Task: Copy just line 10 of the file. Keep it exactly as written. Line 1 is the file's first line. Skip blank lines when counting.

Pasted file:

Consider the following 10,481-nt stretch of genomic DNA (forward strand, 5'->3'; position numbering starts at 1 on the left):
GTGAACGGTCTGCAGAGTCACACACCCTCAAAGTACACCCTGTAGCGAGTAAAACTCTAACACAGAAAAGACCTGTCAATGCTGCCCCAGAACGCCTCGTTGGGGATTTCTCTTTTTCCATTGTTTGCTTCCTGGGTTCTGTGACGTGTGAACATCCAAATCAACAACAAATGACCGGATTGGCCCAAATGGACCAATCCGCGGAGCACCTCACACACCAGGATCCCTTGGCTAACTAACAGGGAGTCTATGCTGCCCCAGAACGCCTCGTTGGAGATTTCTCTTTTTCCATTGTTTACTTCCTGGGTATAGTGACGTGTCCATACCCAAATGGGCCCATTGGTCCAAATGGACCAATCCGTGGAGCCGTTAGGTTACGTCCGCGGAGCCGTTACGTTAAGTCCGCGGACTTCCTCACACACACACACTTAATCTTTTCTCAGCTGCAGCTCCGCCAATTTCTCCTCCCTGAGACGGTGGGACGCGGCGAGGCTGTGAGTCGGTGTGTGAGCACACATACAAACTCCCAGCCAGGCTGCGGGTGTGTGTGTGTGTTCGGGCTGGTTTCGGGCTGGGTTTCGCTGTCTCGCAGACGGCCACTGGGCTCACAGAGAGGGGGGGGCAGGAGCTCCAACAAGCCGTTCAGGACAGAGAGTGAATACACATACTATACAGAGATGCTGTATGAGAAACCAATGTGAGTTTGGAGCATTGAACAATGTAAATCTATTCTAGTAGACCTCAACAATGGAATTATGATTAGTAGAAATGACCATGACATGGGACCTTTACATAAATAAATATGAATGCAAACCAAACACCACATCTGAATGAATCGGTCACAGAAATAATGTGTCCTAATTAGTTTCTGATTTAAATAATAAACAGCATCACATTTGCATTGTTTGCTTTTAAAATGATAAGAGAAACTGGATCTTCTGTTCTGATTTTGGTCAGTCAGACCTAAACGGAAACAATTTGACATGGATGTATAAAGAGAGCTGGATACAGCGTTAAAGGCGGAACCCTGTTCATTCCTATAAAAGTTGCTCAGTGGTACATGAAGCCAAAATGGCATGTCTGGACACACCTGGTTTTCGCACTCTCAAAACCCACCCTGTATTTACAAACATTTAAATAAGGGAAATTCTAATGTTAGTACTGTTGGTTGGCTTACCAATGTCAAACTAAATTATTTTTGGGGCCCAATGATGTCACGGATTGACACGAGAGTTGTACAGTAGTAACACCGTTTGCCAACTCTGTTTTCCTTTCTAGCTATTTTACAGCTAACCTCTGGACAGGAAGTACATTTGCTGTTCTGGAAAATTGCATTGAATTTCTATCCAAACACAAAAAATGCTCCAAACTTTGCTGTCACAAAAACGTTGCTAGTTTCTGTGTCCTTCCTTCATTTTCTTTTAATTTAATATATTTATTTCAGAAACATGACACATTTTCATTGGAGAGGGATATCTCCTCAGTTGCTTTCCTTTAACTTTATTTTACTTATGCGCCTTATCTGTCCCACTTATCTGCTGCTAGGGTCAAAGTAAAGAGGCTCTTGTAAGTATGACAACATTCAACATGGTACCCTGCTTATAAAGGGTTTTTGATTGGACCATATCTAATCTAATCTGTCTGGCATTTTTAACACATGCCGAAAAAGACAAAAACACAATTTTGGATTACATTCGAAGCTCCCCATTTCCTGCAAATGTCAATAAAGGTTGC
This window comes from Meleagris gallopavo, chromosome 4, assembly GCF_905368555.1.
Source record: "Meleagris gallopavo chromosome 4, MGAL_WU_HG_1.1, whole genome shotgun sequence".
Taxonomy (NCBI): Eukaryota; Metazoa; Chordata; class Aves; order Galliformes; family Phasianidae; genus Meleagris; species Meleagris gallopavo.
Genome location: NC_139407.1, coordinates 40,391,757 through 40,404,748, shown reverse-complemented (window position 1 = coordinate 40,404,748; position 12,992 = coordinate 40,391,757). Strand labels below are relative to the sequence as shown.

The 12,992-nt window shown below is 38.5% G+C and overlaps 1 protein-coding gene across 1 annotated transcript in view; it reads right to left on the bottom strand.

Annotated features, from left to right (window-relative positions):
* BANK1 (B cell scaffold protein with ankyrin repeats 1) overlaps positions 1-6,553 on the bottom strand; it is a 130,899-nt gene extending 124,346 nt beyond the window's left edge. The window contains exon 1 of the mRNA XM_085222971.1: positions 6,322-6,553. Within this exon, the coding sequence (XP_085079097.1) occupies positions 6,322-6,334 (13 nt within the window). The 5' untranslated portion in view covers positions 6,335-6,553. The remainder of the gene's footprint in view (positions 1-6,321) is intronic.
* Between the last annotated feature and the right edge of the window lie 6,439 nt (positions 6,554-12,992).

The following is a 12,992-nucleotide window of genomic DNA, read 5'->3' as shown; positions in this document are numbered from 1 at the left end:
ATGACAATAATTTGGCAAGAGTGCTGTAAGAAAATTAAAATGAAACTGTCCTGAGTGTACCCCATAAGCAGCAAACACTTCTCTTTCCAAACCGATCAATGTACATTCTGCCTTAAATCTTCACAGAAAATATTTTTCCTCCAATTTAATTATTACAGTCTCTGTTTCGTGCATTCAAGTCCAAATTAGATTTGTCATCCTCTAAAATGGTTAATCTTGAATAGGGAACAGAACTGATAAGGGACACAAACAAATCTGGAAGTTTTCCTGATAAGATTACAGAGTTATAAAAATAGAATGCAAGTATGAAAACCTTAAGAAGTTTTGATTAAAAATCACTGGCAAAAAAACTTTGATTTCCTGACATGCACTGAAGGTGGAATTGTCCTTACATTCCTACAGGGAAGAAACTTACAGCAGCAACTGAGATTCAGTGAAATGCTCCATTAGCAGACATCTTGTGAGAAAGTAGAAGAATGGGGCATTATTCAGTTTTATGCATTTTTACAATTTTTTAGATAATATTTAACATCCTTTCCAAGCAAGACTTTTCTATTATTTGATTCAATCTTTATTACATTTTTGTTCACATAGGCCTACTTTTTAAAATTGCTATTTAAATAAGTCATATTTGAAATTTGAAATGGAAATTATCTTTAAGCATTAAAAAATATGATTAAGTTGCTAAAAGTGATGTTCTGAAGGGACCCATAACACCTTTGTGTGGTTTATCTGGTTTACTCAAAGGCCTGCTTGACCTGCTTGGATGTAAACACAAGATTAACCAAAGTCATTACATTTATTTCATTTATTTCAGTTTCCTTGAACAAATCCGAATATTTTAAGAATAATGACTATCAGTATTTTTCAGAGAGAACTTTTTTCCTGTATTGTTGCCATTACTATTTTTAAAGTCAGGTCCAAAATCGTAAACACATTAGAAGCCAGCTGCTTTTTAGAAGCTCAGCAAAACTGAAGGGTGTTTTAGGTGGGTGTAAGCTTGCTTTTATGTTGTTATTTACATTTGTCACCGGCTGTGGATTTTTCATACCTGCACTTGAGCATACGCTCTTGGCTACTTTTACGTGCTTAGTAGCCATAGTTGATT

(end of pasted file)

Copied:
* Between the last annotated feature and the right edge of the window lie 6,439 nt (positions 6,554-12,992).